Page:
6. Folks, come on. Teenagers do stupid things, and we need to concentrate the law on actions that are dangerous or realistically harmful to others. This is an absurd, over-the-top reaction.

  7. The consequences each of you are clamoring for do not need to be government enforced. Treating these children, as each of the commenters has admitted they are, as adult sexual predators is idiotic. If someone has received such a picture and then distributes it such that adult sexual predators could access it then they should face consequences of the law–but appropriate to their age and intentions.

    It is ridiculous to expect, as more and more police and educators increasingly do, for perfect behavior from the get-go with any new skill learned especially when those doing the learning are still below the age of majority. We limit young adult’s freedoms through college now and yet start prosecuting as adults shortly after hitting 12 years old. We expect them to behave as well as adults while shielding them from taking responsibility for their own actions when the consequences should allow for their reduced capacity to fully understand their limitations.

    Everyone who thinks that the law is right on this case should recognize that they got a chance to make stupid mistakes (even shoplifting) before the law was always brought in for zero-tolerance on teenage stupidity. If the parents will not levy appropriate consequences then the police can take over the job at 17 or 18, but all kids, even teenagers, need room to make mistakes without ruining their whole lives.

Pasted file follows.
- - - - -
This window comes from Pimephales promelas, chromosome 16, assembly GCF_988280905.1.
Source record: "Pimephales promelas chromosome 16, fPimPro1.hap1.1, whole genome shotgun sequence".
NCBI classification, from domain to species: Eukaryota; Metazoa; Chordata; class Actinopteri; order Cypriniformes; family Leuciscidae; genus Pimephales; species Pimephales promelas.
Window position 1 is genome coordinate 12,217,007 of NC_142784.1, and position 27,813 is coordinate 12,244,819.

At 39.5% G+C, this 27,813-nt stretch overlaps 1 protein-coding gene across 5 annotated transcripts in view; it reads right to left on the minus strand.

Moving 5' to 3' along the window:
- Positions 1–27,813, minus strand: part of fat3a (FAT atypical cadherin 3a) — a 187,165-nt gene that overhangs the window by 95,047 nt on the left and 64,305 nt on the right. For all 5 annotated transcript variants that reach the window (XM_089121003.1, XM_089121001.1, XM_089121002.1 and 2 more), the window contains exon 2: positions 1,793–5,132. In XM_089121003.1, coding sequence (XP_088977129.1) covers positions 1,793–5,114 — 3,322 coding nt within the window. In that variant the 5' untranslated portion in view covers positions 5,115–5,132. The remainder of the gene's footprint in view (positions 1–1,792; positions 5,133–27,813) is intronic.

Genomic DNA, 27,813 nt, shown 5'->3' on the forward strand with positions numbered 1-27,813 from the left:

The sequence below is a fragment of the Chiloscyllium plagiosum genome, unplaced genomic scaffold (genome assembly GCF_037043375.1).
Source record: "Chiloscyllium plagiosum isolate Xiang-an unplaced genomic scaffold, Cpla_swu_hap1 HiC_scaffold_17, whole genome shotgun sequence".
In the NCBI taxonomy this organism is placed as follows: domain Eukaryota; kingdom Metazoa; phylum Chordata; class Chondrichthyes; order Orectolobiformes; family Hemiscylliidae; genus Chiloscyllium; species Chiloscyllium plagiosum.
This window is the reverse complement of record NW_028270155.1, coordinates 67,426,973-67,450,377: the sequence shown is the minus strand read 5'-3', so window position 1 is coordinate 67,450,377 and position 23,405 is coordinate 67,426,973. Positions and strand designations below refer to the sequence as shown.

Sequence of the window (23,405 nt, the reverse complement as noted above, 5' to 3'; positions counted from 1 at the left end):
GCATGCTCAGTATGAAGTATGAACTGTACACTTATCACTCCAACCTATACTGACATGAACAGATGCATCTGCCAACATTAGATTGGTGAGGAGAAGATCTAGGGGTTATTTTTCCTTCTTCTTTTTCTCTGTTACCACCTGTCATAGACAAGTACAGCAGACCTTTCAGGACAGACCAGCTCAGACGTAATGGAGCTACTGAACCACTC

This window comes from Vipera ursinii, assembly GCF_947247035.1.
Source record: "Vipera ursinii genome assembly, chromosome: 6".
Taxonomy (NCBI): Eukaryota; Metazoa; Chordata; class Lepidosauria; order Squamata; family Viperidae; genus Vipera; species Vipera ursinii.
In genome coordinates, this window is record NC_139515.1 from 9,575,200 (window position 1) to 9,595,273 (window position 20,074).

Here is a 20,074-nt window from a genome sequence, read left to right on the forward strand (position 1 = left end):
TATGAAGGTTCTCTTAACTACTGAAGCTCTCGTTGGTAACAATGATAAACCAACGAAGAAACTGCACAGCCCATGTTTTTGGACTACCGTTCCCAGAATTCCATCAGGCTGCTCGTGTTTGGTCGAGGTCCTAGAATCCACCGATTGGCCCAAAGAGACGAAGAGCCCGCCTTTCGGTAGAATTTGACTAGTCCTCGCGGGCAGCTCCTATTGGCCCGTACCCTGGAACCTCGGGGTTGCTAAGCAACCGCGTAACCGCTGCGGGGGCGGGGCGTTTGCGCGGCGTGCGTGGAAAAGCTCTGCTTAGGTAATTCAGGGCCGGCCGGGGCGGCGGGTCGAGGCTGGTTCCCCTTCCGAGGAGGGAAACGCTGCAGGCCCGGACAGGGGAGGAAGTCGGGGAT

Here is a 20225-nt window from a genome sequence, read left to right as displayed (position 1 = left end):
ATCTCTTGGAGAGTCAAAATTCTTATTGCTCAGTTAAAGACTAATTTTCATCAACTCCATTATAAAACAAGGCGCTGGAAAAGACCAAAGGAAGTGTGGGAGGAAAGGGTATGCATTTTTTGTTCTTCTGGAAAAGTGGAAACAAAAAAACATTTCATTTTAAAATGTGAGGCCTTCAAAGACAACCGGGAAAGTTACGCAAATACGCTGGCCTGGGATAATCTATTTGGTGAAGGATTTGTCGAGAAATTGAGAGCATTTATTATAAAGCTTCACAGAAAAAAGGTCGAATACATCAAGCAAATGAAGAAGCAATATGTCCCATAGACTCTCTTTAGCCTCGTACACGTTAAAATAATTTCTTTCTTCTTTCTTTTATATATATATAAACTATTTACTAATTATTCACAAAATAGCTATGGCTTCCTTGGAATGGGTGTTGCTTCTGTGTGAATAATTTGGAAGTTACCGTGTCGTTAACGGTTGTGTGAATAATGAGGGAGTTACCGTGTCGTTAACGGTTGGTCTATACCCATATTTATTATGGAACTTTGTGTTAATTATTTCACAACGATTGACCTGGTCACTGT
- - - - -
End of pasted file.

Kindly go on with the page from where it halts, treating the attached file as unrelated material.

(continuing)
8. Miller T. Smith says:

    When little 13 y.o.Lisa sends a nude photo of herself to her 14 y.o. boyfriend Bobby and Bobby shares it with Uncle Max, has a crime been committed? Many sickos get the children to photograph each other to avoid the “manufacturing” charge.

    Also, you have a sexually sick kid to begin with doing this crap, so they need to be monitored for the rest of their lives.

  9. Is sexting worse than two 4 year olds playng doctor? I do not think so. If an adult convinces “children to photograph each other” or “play” with each other I think only the adult shold be treated very severely. Ditto if an adult knowingly transmitts or shares these images. But I agree that proving the adult instigated it would be difficult.